Detroit City in the early 1900s was a pulsing industrial center, surrounded by sprawling steel and automotive plants. Jobs were plentiful and workers were needed. During that labor wave, thousands of African Americans from the south flocked to Detroit, seeking work and a better life. With them, they brought the Blues.
The music spoke of the struggles, trials and travesties of African Americans in this land. Detroit embraced the music and soon became a hot spot for the Blues, fostering the careers of such artists as John Lee Hooker, Sippie Wallace and Son House.
In addition, Detroit also had a significant impact on the development of Jazz in this nation. Home to the Mckinney’s Cotton Pickers, one of the most influential bands in jazz history, Detroit was and continues to be an epicenter of Jazz expression.
Not surprisingly, Detroit continues to generate a prestigious roster of jazz and blues musicians today. Their music is offered up at both new and historic venues on a nightly basis.
The Firefly Club in Ann Arbor is Metro Detroit’s premier jazz and blues club. The environs are nostalgic with a touch of casual sophistication. It’s the only venue showcasing both top national and regional talents – from top saxophonists and pianists to local Big Band and Dixieland.
Offering superb live jazz and delicious food in an intimate setting, the Harlequin Cafe in Detroit serves up an authentic decor and even more authentic jazz. The jazz shouldn’t be missed here during Detroit’s famous International Jazz Festival.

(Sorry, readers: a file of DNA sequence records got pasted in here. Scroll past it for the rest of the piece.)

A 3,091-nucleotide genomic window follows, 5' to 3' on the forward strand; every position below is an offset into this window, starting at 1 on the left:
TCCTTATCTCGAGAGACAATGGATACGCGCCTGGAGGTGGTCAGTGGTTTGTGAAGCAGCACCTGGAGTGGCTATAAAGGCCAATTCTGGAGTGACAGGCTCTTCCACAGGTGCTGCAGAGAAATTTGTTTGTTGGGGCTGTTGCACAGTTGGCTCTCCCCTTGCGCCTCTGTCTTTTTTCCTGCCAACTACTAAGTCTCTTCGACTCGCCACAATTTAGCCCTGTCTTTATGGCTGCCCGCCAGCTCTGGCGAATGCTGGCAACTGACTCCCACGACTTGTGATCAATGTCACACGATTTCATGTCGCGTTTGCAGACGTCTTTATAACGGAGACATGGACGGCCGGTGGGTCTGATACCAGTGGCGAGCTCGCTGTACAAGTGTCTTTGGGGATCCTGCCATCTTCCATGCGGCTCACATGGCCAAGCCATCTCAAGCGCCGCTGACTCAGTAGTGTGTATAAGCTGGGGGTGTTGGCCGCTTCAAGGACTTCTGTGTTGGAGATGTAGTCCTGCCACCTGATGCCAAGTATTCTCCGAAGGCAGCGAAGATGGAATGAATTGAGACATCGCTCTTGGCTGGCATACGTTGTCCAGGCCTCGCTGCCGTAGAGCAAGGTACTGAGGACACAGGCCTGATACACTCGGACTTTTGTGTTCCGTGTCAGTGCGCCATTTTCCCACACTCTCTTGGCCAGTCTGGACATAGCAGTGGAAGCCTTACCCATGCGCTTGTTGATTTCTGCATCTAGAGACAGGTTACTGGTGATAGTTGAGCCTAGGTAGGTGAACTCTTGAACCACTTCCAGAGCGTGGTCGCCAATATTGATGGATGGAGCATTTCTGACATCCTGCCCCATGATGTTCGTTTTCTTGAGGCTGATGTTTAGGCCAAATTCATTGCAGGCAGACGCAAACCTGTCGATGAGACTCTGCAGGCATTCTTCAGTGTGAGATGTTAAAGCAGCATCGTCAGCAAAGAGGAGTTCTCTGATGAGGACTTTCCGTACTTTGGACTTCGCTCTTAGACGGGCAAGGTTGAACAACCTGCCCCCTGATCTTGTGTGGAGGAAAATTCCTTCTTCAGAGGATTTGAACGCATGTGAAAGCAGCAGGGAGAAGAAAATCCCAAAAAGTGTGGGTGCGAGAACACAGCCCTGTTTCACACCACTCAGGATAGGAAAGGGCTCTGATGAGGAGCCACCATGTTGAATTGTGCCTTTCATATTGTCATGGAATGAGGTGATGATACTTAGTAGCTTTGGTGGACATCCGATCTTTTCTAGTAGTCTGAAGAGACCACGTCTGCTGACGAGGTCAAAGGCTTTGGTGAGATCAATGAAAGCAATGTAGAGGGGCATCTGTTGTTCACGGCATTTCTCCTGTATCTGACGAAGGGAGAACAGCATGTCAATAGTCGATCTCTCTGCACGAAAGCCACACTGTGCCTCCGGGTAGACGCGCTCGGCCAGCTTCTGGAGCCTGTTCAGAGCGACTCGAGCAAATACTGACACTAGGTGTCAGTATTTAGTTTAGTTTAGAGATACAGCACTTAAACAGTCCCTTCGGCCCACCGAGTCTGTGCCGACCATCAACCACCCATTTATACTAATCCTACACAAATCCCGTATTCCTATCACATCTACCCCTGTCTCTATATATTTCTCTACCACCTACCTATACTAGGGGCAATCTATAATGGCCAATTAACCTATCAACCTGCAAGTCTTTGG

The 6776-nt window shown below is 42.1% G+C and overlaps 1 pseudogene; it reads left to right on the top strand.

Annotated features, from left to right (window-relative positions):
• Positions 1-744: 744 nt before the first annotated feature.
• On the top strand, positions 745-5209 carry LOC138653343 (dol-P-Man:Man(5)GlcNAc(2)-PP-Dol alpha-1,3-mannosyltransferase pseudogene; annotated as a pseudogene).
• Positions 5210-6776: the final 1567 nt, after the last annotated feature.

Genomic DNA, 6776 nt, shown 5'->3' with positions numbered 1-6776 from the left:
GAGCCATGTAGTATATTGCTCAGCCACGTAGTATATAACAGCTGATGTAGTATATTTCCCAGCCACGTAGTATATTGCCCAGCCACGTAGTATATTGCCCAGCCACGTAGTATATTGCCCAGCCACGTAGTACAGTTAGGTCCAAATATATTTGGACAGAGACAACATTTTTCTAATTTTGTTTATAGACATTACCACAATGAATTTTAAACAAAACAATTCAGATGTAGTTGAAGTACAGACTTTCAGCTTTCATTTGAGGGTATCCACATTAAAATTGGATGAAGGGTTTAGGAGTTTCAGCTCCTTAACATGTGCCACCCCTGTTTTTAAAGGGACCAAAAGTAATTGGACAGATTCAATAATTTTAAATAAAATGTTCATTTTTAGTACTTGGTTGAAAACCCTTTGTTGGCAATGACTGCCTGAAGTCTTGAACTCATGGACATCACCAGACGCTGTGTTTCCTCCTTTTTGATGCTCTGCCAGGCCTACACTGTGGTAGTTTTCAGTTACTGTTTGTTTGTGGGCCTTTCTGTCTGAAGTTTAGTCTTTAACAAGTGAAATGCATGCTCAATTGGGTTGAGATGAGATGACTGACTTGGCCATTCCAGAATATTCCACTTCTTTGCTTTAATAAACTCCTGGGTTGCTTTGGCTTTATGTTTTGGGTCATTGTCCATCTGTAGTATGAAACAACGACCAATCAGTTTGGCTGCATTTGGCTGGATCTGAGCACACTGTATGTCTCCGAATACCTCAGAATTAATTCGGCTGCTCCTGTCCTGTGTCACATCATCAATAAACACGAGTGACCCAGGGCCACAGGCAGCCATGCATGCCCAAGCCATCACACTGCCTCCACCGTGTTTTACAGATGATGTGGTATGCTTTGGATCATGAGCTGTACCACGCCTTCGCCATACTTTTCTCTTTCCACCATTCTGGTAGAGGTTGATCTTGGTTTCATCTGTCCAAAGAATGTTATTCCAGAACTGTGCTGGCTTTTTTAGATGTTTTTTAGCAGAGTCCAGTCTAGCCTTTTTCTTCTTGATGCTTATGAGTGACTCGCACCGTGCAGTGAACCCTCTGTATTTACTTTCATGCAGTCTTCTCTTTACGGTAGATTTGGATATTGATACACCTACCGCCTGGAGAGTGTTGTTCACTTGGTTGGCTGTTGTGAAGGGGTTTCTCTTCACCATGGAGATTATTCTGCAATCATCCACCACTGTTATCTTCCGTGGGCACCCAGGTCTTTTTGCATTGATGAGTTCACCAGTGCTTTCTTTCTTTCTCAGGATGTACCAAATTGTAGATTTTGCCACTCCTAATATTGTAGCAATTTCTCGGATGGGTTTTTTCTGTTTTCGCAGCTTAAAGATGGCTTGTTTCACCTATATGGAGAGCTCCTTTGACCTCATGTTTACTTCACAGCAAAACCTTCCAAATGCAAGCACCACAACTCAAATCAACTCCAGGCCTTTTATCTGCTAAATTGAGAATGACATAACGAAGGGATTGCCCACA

A Detroit staple for nearly 80 years, Baker’s Keyboard Lounge has hosted most every important and infamous Jazz musician in the country including Dave Bruebeck, John Coltrane, Oscar Peterson, Cab Calloway, and Betty Carter, to name a few. Equally exciting were the unexpected jam sessions – like the night Nat King Cole came to the club and sat in on the piano or Ella Fitzgerald stopped and stayed to sing. Though those golden years are gone by, audiences are still treated to traditional jazz, delicious soul food, and an amazing historic atmosphere.
When the likes of Wynton Marsalis or Detroit-born saxophonist James Carter come to town, they’re known to hang out at Bert’s Marketplace for an impromptu session. Open since the 1980s, the club has infused down-home jazz and soul food. Here, musicians and the audience are known to jam into the wee hours of the morning.
For an evening on the town, pull out the dress clothes and head to Flood’s Bar and Grille. The sleek and eloquent decor draw Detroit’s elite crowd. A sumptuous bar serves up killer cocktails – made only better by the sound of nightly live jazz and R&B. No jeans, sneakers or flip flops – the dress code is strictly enforced.
While it might be Royal Oak, the Blues and food at Memphis Smoke are straight from the South. This premier venue brings in some of the best Blues and Rock talent around and serves up barbecued pork ribs or spicy jambalaya. Acts take the stage nightly, making the restaurant a lively destination any night of the week.
One of Detroit’s best kept Blues secrets is found at Nancy Whiskey’s, a hole in the wall tavern visited weekly by Detroit’s best Blues artists. The food and drink are mildly priced and there’s no cover charge. Try the Nancy Whiskey Burger with a side of the “Live Acoustic” Jazz and Jam every Sunday.
Say supper club and most Detroiters will point to Seldom Blues. Named 2006 Free Press Restaurant of the Year, the high-end restaurant is located in the GM Renaissance Center and features a unique downtown entertainment and dining experience.
Diners enjoy inspired continental cuisine and a breathtaking view of the Detroit River and Canadian skyline. The Lobby Bar welcomes guests to the smooth sound of jazz while in the Main Bar, premium cocktails are served. No longer is it necessary to travel to New York or Chicago to hear the most talented national and regional artists. Seldom Blues’ own renowned recording artist and partner, Alexander Zonjic, performs regularly with his legendary friends.